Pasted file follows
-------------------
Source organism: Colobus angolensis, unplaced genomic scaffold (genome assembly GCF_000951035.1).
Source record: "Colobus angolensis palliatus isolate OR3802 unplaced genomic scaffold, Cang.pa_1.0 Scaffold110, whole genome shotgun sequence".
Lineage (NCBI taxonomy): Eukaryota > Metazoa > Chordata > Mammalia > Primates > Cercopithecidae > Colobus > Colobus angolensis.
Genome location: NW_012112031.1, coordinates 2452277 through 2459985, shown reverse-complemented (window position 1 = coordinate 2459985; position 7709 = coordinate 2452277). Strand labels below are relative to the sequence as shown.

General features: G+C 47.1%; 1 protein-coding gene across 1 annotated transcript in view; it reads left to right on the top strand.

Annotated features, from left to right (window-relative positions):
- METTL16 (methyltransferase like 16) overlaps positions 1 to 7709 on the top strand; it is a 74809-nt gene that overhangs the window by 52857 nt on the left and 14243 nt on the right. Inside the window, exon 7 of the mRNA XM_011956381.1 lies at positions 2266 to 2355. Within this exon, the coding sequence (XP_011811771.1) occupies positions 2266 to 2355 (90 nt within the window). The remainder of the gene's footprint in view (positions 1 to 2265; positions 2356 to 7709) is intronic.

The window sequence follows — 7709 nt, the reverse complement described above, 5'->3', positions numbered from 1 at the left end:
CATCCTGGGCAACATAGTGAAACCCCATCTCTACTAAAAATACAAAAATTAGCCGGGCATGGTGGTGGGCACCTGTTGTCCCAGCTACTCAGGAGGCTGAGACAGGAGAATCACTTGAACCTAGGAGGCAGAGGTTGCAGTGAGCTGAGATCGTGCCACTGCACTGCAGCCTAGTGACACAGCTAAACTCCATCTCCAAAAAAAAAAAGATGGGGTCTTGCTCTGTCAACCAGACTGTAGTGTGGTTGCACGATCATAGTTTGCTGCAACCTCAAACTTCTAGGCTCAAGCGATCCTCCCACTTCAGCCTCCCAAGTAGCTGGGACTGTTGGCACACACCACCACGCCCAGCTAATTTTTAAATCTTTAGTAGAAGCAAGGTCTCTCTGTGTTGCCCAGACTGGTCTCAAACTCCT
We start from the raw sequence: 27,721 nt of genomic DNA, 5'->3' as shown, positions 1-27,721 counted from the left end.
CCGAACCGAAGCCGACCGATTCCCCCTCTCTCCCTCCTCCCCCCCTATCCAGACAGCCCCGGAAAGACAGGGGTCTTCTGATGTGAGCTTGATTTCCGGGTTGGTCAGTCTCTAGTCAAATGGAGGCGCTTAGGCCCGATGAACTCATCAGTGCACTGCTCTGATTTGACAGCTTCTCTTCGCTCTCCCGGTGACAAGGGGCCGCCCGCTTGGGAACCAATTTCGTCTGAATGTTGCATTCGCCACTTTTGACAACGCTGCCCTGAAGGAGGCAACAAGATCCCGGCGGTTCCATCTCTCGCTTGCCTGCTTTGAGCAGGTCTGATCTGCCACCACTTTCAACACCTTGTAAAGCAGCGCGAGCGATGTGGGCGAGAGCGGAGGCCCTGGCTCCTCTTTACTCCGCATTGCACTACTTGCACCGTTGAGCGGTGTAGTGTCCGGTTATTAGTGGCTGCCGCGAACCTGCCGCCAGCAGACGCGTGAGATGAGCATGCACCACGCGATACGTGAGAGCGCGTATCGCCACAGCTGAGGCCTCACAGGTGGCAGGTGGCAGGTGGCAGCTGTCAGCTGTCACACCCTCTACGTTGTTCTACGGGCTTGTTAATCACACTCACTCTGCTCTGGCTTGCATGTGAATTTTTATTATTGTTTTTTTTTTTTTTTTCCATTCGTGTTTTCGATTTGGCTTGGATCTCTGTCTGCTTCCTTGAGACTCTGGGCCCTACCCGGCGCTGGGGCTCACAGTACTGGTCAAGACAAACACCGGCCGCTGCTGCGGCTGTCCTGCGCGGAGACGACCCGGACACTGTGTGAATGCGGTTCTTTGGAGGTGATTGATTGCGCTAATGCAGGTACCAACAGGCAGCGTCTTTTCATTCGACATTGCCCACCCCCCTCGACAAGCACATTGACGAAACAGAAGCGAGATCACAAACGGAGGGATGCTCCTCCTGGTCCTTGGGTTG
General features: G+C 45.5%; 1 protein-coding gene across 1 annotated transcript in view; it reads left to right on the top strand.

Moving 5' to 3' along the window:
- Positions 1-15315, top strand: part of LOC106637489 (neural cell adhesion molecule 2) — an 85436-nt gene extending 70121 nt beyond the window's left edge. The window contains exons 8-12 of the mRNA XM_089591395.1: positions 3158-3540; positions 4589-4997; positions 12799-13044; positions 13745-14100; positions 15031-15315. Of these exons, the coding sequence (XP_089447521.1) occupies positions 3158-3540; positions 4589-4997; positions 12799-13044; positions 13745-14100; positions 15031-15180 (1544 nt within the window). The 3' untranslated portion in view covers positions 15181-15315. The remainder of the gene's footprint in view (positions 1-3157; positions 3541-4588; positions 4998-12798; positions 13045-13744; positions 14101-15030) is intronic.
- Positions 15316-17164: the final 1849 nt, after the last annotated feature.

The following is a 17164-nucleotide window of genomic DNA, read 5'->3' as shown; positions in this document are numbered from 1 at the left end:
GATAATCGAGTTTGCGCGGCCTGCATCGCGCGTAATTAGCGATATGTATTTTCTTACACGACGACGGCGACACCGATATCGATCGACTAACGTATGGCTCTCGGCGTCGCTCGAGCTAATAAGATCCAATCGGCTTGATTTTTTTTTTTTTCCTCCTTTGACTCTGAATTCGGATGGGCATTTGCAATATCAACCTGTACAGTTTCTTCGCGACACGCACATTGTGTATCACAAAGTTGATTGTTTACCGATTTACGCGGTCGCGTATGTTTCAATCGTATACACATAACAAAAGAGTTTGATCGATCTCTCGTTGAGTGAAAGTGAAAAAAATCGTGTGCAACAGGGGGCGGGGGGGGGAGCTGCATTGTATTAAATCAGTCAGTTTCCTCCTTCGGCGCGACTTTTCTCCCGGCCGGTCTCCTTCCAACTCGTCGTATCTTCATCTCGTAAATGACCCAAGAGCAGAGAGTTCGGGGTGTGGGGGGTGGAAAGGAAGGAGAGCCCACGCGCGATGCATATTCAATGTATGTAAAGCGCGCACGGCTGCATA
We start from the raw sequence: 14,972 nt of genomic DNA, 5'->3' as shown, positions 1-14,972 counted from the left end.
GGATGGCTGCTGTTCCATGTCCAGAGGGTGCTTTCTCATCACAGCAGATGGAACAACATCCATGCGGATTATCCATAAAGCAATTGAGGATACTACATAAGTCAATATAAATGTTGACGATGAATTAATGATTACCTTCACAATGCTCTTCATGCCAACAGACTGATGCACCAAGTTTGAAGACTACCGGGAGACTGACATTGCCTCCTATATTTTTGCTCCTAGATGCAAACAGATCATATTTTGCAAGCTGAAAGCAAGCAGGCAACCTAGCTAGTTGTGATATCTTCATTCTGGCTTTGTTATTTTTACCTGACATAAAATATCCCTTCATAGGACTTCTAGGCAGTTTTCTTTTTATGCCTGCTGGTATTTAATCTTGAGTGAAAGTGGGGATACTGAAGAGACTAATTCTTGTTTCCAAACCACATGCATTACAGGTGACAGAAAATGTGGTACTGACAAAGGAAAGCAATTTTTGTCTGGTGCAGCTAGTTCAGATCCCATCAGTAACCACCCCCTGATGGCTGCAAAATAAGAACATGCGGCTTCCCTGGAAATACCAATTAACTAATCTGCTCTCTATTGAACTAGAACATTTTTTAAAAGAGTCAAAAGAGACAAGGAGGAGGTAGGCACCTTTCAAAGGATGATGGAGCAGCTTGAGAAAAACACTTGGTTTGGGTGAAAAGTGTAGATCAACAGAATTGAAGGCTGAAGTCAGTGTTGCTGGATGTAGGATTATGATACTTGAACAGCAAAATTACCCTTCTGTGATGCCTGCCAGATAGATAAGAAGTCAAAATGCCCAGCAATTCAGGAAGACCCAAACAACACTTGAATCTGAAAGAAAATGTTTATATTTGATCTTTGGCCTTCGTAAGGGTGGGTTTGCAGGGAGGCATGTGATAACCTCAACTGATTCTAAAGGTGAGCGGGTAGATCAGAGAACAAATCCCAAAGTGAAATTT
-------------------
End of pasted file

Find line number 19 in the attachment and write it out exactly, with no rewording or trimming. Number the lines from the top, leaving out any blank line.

GGATGGCTGCTGTTCCATGTCCAGAGGGTGCTTTCTCATCACAGCAGATGGAACAACATCCATGCGGATTATCCATAAAGCAATTGAGGATACTACATAAGTCAATATAAATGTTGACGATGAATTAATGATTACCTTCACAATGCTCTTCATGCCAACAGACTGATGCACCAAGTTTGAAGACTACCGGGAGACTGACATTGCCTCCTATATTTTTGCTCCTAGATGCAAACAGATCATATTTTGCAAGCTGAAAGCAAGCAGGCAACCTAGCTAGTTGTGATATCTTCATTCTGGCTTTGTTATTTTTACCTGACATAAAATATCCCTTCATAGGACTTCTAGGCAGTTTTCTTTTTATGCCTGCTGGTATTTAATCTTGAGTGAAAGTGGGGATACTGAAGAGACTAATTCTTGTTTCCAAACCACATGCATTACAGGTGACAGAAAATGTGGTACTGACAAAGGAAAGCAATTTTTGTCTGGTGCAGCTAGTTCAGATCCCATCAGTAACCACCCCCTGATGGCTGCAAAATAAGAACATGCGGCTTCCCTGGAAATACCAATTAACTAATCTGCTCTCTATTGAACTAGAACATTTTTTAAAAGAGTCAAAAGAGACAAGGAGGAGGTAGGCACCTTTCAAAGGATGATGGAGCAGCTTGAGAAAAACACTTGGTTTGGGTGAAAAGTGTAGATCAACAGAATTGAAGGCTGAAGTCAGTGTTGCTGGATGTAGGATTATGATACTTGAACAGCAAAATTACCCTTCTGTGATGCCTGCCAGATAGATAAGAAGTCAAAATGCCCAGCAATTCAGGAAGACCCAAACAACACTTGAATCTGAAAGAAAATGTTTATATTTGATCTTTGGCCTTCGTAAGGGTGGGTTTGCAGGGAGGCATGTGATAACCTCAACTGATTCTAAAGGTGAGCGGGTAGATCAGAGAACAAATCCCAAAGTGAAATTT